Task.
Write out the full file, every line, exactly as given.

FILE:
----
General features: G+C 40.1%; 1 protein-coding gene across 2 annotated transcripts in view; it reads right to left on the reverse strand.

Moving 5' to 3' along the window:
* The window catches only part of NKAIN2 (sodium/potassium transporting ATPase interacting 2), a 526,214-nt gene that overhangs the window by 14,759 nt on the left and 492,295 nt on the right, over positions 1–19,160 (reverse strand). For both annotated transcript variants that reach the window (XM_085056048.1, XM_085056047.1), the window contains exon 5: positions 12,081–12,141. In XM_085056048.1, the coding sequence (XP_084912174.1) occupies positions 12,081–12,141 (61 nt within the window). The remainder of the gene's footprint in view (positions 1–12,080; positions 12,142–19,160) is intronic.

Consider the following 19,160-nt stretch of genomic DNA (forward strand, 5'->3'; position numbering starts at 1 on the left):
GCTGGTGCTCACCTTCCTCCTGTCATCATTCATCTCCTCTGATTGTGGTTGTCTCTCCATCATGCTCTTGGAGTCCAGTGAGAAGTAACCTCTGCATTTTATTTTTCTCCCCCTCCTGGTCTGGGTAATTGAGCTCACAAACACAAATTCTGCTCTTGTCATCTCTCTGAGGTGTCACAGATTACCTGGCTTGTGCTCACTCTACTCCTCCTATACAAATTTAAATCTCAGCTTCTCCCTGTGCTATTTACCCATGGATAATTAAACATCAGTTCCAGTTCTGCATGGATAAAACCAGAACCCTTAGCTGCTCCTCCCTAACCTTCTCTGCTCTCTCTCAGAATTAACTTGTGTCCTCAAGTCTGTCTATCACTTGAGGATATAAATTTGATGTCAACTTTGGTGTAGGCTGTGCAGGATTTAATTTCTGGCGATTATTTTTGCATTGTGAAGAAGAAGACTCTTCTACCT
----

General features: G+C 40.1%; 1 protein-coding gene across 2 annotated transcripts in view; it reads right to left on the reverse strand.

Moving 5' to 3' along the window:
* The window catches only part of NKAIN2 (sodium/potassium transporting ATPase interacting 2), a 526,214-nt gene that overhangs the window by 14,759 nt on the left and 492,295 nt on the right, over positions 1–19,160 (reverse strand). For both annotated transcript variants that reach the window (XM_085056048.1, XM_085056047.1), the window contains exon 5: positions 12,081–12,141. In XM_085056048.1, the coding sequence (XP_084912174.1) occupies positions 12,081–12,141 (61 nt within the window). The remainder of the gene's footprint in view (positions 1–12,080; positions 12,142–19,160) is intronic.

Consider the following 19,160-nt stretch of genomic DNA (forward strand, 5'->3'; position numbering starts at 1 on the left):
GCTGGTGCTCACCTTCCTCCTGTCATCATTCATCTCCTCTGATTGTGGTTGTCTCTCCATCATGCTCTTGGAGTCCAGTGAGAAGTAACCTCTGCATTTTATTTTTCTCCCCCTCCTGGTCTGGGTAATTGAGCTCACAAACACAAATTCTGCTCTTGTCATCTCTCTGAGGTGTCACAGATTACCTGGCTTGTGCTCACTCTACTCCTCCTATACAAATTTAAATCTCAGCTTCTCCCTGTGCTATTTACCCATGGATAATTAAACATCAGTTCCAGTTCTGCATGGATAAAACCAGAACCCTTAGCTGCTCCTCCCTAACCTTCTCTGCTCTCTCTCAGAATTAACTTGTGTCCTCAAGTCTGTCTATCACTTGAGGATATAAATTTGATGTCAACTTTGGTGTAGGCTGTGCAGGATTTAATTTCTGGCGATTATTTTTGCATTGTGAAGAAGAAGACTCTTCTACCT